Goodwill is inviting the public to contribute the remaining dollars needed to achieve our campaign goal. For every donation made to support the Goodwill Opportunity Campus Capital Campaign, the Leon Levine Foundation will match your gift. Please help us continue to grow by donating today.

Elizabeth Isenhour

Elizabeth Isenhour

To learn more about how the Goodwill Opportunity Campus will impact the community, visit


Summer Entertaining Made Easy

July 31, 2014

Light-filled evenings and outdoor breezes make summer the perfect time for entertaining guests at your home. Check out how blogger Jessica Ballard created a DIY summer-inspired hostess cart during a live demonstration at Goodwill’s booth at the Southern Spring & Garden Show.

Jessica picked up five items at the Mt. Island store for her project:

  1. Television cart
  2. Asian-inspired tray
  3. Set of dishes
  4. Shower curtain
  5. Cloth napkins and rings

The total for her purchases came to $26.69. The TV cart was the priciest item at $4.99 and the china pieces were sold separately.

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Jessica’s motto for DIY projects is” “Think outside the box. How would you use something differently?” Here she describes her process for transforming her Goodwill finds into summery entertaining staples.

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“The shower curtain was cut on the spot to cover up and hang down one side of the cart during the demo, but I would add it to both sides unless you plan to put it against a wall. You could also hang it around the three sides. If I had more time, I would have painted it white. I used a staple gun to attach it.

To give the letter tray a fresh look, I just cut down some pretty paper and used Mod Podge adhesive to secure and seal it.

I used E6000 craft adhesive to attach the bowls to the plate and bowl in the china to give it some height and stability. This is great for parties. Imagine using it for chips and salsa. I considered gluing one of the smaller bowls inside the larger bowl and you could put chips in the outer rim, and salsa inside the smaller bowl.”

Here’s the finished product! Read Jessica’s full post about this DIY experience on her blog Begin to Craft. And don’t forget to check out Goodwill’s booth for more decorating ideas at the upcoming Southern Ideal Home Show on August 22-24.

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Jessica Ballard is a native Southerner, mom of three kids 6 and under, and wife of 10 years to a true country boy. She is a chemist by trade and former recruiter for scientists and hospital staff. She blogs about all things parenting, DIY projects and lifestyle blessings at and

State’s Economic Growth Yields Good News for Job Seekers

July 28, 2014

clt skylineNorth Carolina’s star on the national job market radar continues to rise, bringing more good news for job seekers and businesses in our state.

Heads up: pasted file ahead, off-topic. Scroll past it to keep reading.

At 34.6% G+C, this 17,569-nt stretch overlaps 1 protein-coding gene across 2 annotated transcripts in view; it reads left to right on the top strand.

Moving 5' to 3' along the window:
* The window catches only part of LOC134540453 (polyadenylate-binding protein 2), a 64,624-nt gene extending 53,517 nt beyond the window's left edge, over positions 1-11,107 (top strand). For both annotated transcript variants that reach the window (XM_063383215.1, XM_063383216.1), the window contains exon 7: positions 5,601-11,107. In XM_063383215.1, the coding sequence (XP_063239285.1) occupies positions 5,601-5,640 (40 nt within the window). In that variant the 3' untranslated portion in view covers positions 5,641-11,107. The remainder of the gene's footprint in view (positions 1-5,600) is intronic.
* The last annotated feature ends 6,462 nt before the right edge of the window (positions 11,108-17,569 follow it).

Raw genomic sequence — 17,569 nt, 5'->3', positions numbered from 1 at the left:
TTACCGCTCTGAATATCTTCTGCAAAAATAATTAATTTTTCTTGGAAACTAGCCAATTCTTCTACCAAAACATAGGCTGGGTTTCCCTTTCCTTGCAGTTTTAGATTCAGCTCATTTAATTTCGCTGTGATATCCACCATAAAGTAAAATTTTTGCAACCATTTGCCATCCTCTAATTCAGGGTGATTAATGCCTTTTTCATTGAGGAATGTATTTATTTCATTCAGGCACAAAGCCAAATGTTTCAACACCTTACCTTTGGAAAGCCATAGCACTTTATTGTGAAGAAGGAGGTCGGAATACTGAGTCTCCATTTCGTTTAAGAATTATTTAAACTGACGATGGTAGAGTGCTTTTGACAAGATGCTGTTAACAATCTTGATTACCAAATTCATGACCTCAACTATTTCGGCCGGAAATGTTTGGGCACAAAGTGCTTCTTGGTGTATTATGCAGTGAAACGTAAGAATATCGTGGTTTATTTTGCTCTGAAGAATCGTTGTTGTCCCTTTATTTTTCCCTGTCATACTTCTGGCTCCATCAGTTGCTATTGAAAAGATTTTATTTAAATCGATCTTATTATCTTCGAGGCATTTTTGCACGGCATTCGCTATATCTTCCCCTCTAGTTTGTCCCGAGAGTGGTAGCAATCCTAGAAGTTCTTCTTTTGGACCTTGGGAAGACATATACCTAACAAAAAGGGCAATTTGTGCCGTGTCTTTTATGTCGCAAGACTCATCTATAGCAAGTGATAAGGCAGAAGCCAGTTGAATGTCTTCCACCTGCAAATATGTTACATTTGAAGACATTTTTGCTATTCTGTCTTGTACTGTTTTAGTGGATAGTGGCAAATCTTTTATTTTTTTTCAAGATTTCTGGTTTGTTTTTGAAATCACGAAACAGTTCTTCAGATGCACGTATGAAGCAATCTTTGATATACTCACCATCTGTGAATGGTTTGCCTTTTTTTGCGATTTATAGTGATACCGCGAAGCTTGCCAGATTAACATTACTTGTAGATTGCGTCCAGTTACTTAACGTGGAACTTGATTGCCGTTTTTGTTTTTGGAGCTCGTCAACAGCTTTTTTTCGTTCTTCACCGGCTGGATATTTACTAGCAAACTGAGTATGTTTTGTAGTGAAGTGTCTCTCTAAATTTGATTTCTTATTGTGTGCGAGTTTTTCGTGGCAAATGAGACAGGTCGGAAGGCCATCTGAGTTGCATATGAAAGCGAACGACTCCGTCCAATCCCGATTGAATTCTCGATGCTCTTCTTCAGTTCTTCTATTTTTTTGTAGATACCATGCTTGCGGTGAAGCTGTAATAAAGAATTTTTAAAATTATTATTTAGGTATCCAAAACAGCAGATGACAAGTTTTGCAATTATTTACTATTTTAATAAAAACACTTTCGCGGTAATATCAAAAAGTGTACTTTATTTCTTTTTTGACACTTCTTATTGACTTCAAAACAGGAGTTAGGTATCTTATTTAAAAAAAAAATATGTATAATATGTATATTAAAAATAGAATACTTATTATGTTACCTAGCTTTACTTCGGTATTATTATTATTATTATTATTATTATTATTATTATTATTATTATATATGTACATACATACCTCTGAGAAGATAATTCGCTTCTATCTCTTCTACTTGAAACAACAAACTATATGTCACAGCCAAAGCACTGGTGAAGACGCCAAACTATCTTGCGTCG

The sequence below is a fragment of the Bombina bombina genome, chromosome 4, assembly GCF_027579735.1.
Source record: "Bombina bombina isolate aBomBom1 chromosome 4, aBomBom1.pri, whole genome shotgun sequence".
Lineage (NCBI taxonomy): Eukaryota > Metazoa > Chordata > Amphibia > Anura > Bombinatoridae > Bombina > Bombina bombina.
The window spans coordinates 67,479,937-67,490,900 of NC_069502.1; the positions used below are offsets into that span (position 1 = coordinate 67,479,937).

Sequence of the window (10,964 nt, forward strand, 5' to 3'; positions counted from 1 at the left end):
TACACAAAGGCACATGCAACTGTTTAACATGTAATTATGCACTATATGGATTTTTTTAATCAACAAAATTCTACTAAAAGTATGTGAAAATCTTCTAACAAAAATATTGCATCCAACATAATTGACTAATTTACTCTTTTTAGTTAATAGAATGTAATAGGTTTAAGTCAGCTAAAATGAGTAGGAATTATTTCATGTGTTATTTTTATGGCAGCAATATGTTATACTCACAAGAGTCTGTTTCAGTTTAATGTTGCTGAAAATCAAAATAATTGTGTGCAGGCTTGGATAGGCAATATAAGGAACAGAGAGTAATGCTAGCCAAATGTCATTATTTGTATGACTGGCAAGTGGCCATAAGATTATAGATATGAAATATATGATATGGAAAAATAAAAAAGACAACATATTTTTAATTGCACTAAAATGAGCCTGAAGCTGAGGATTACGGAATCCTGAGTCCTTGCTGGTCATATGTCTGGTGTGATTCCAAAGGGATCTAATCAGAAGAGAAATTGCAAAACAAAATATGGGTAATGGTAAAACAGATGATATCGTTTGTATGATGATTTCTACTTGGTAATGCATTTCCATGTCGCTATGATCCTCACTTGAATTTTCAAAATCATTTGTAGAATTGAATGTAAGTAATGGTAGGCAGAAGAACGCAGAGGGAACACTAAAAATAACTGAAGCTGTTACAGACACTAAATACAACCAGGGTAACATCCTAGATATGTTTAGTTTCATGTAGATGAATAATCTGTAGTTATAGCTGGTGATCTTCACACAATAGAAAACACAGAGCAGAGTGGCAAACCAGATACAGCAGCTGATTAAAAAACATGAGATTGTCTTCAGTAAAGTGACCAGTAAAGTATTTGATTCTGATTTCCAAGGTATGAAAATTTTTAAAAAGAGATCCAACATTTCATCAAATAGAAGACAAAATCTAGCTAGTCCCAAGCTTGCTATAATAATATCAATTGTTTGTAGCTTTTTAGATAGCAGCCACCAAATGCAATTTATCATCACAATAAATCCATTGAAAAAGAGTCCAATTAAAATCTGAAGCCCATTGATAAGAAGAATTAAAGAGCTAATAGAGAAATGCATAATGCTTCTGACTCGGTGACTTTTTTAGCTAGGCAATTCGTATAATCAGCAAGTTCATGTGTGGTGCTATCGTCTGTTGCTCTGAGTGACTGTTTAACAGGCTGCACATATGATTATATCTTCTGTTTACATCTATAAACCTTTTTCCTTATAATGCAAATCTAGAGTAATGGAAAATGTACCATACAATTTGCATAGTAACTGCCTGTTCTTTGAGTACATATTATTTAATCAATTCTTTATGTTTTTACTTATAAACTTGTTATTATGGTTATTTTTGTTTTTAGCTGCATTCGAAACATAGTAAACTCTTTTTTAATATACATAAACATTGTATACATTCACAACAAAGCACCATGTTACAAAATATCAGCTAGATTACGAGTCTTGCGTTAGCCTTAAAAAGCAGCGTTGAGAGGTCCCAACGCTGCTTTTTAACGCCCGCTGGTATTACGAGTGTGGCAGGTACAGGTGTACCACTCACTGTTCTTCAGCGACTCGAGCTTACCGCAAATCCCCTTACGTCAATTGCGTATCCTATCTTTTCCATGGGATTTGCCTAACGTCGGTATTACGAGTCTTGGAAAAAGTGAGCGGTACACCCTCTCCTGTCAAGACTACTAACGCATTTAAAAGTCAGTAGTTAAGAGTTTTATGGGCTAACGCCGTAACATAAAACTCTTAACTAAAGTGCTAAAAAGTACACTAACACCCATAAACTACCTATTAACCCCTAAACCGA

Last week Forbes named Raleigh the top city on its list of Best Places for Business 2014. Raleigh beat out the 200 largest metro areas in the U.S. based on a dozen factors related to jobs, costs (business and living), income growth, quality of life and education of the labor force. Charlotte was ranked #12—beating out Atlanta and Dallas—with Forbes citing its economy as “one of America’s best performers.”

The good news follows on the heels of two major job announcements for the Queen City last week. Bubble wrap manufacturer Sealed Air Corp. announced that it will move to Charlotte and bring more than 1,200 jobs with it, making it the largest Fortune 500 corporate headquarters relocation in the city’s history. IT firm Spectra Group announced that it will bring 250 financial services jobs to the area when it opens a new delivery center here.

Goodwill applauds the local and national businesses in our region who continue to create jobs and build a robust workforce. Interested in learning how Goodwill can train you for career? Visit our Career Development Center at 2122 Freedom Drive in Charlotte or learn about the job training services we provide the community.

Elizabeth Isenhour

Elizabeth Isenhour

What types of jobs would you like to see in the Charlotte job market?

Avoiding the Job Search Blues

July 23, 2014

jobseeker2You’ve submitted dozens of job applications, updated your resume and practiced your 30-second elevator speech—yet weeks pass without landing an interview, much less a job offer. If job hunting depresses you, you’re not alone. Looking for a job is an unpredictable process with no guarantees and a huge amount at stake.

However, remaining positive throughout your job search is important to your motivation and self-esteem, both of which are highly visible and desirable factors to recruiters. Use these tips to rechannel your energy into landing the perfect career opportunity.